Everyone says [Oppenheimer] park was named after the scientist who invented the nuclear bomb. It has playground equipment, but it’s always empty because no parent would ever bring their kid there, on account of it being normally frequented by people who are like me or Steve or worse. The park is infamous, an open-air drug market, they say. From my window, I’ve seen people get stabbed there, but not all the time, good things happen in the park too. Some people lie in the grass all day and read. The people who are reading don’t get stabbed. I’m not sure why that is.
The narrator of this paragraph, from a story called “Goodbye Porkpie Hat,” is very unreliable. The reader finds out later that the park is not named after the scientist but by an early mayor of Vancouver. The character, it turns out, is stoned on crack for much of the story and so it is up to the reader to determine what is real and what is in his amped imagination. For instance, is it possible that he gives the deceased scientist J. Robert Oppenheimer a crack-fuelled tour of the Downtown Eastside or is he just high?
From a more personal level, I would consider him unreliable because the room from which he views the park can only be in one of the houses directly adjacent to mine which creates two problems. One is that there is no way his landlords would stand for his long time crack habit or Steve’s heroin addiction in the co-op (I know the landlords very well). Two is that parents take their children to the playground all the time. I suppose it is possible that the story takes place before the establishment of the co-op, when the park was much less safe and the landlord was an absentee slumlord. I will allow that to be the case, but it is less fun.
Being that as it may, the story is one of the stronger stories in this brand new collection of short stories by Michael Christie called The Beggar’s Garden (Harper Collins, 2011) [261 pages; $24.99cdn]. That’s not to say there are more than one or two weak stories among the nine in the collection.
What ties the collection together is the Downtown Eastside setting. Only one story has no connection with the neighbourhood and yet it is still in the surrounding area. Christie explores several aspects of the area through varying genres and points of view. The protagonists range from working class grandfather to single yuppie to department store clerk to banker to mentally disabled movie extra to delusional romantic to car thief to institutionalized schizophrenic to aforementioned addict and Christie explores these people either in their own voice or in the third person. The issues he explores are often specific to the recent history of Vancouver—the squatting at the Woodward’s building, the gentrification of Strathcona, the lowish budget movie industry, the defunding of the mental hospital that led to many of our current problems down here—but he writes them well enough that someone less familiar with the surroundings would still enjoy the book.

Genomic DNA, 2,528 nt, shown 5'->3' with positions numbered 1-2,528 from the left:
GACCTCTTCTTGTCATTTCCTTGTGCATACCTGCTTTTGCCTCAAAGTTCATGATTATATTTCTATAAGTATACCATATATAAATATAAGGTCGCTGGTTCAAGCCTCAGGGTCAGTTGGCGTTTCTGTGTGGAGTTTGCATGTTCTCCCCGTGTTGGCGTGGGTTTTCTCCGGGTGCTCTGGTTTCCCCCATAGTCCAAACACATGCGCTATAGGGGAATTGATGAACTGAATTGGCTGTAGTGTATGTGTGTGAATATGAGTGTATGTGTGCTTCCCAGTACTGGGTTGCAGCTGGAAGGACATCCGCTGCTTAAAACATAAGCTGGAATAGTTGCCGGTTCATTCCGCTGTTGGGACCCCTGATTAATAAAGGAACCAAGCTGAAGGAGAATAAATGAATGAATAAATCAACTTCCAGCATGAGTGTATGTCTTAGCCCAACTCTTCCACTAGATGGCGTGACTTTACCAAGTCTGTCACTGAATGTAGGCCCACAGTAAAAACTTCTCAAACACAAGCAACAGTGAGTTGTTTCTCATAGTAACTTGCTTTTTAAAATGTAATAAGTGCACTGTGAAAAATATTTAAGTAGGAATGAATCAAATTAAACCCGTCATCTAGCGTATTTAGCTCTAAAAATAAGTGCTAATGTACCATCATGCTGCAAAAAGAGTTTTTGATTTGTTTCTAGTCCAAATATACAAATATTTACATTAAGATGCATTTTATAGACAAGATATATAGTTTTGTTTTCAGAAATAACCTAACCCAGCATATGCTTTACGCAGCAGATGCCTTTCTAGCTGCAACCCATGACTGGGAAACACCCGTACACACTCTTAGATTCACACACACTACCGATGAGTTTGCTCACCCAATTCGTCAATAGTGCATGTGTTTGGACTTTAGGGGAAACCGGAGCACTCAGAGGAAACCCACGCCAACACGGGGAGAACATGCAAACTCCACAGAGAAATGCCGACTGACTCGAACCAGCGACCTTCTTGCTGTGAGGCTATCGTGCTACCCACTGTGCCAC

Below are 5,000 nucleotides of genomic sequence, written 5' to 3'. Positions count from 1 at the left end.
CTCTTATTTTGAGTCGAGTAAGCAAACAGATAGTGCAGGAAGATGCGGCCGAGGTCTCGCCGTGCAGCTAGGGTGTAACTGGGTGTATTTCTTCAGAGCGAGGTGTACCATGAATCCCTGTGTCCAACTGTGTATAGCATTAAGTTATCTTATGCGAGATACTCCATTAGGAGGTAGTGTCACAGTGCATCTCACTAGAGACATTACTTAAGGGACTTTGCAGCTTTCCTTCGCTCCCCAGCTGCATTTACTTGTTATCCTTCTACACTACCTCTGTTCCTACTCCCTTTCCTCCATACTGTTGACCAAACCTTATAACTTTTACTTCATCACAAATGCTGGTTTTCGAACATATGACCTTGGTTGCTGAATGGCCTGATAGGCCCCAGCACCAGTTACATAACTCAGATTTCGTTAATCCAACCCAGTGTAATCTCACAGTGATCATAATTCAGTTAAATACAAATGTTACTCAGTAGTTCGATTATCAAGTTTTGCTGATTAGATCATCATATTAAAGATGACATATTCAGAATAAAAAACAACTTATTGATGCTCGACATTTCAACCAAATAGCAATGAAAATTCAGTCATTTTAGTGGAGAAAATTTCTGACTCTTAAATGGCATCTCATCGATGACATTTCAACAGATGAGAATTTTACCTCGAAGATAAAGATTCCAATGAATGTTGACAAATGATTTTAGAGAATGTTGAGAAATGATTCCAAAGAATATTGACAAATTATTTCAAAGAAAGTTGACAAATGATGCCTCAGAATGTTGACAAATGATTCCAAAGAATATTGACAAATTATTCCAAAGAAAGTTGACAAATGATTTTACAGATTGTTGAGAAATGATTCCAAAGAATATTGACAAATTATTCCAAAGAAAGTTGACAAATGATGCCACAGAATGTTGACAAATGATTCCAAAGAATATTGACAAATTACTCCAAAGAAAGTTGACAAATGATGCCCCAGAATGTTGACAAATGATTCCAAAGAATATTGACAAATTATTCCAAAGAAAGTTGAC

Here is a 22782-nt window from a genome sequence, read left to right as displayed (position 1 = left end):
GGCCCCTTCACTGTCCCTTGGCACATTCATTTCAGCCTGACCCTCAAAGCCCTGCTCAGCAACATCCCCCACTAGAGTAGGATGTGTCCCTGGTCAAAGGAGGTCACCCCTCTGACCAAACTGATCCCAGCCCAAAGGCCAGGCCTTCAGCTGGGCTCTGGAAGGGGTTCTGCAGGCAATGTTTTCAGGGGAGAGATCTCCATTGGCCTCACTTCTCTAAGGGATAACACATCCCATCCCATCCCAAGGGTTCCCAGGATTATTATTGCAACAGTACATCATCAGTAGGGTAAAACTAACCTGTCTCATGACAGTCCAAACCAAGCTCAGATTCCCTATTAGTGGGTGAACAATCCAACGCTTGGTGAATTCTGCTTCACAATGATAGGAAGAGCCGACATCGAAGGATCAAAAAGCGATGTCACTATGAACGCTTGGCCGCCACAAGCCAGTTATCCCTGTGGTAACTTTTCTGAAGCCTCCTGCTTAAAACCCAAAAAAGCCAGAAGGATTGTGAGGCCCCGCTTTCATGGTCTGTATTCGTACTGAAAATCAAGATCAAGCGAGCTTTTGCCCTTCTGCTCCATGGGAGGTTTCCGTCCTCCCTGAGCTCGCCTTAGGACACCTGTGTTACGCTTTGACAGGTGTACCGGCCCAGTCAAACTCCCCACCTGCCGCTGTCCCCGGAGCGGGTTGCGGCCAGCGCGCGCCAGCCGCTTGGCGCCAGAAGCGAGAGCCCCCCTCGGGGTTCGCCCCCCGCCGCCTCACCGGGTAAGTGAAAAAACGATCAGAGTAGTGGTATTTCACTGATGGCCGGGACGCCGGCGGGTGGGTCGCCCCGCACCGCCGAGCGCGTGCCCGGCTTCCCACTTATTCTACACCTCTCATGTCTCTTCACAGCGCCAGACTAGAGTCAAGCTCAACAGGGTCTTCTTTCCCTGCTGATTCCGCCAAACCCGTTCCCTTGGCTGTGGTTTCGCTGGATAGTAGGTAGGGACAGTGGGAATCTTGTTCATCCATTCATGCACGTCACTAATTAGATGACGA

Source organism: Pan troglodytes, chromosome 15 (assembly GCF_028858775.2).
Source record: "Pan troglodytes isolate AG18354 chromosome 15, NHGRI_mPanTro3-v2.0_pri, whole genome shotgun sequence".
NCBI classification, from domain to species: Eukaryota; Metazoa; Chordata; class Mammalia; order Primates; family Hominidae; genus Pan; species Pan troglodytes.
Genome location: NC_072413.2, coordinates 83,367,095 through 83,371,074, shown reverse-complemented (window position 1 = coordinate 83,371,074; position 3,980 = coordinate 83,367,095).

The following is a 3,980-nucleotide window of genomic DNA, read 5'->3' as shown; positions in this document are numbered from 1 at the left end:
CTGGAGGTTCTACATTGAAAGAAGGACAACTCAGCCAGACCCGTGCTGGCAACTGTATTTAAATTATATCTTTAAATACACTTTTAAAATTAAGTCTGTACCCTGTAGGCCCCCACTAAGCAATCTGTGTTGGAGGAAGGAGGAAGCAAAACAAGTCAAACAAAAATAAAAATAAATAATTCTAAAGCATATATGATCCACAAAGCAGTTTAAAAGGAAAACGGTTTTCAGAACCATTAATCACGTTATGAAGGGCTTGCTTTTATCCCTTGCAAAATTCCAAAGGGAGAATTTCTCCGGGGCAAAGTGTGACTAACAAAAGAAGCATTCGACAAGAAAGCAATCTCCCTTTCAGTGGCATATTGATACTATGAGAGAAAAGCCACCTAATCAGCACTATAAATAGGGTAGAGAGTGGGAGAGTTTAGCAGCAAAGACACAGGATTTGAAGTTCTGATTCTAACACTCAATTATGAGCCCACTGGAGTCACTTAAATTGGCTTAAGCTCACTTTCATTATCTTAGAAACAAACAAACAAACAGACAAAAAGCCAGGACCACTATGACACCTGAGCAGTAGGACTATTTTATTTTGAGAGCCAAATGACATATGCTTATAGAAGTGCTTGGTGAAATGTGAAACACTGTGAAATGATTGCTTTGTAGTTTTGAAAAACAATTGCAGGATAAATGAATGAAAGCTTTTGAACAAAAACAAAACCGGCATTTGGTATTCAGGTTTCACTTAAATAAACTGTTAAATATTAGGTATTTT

Not all explorations work as well as others. The first person crack addict, for instance, was much more effective than the mentally disabled movie extra, partly because the voice was more convincing but also because the story was more engaging. Fortunately, “The Extra” is one of the shortest in the book.
I, personally, found the best stories to be the ones where the protagonists were outsiders having to deal with the neighbourhood rather than those more typical residents. “Discard” tells the story of a grandfather in search of his homeless grandson and “The Beggar’s Garden” decides to advise a panhandler’s business pro bono. But I also enjoyed “King Me,” ironically, since I have the least in common with the schizophrenic who drives that tale.
In short, The Beggar’s Garden is a welcome collection of stories not only because of its setting, which is what drew me to it, but also because of its daring composition. There is plenty to enjoy and think about in the book.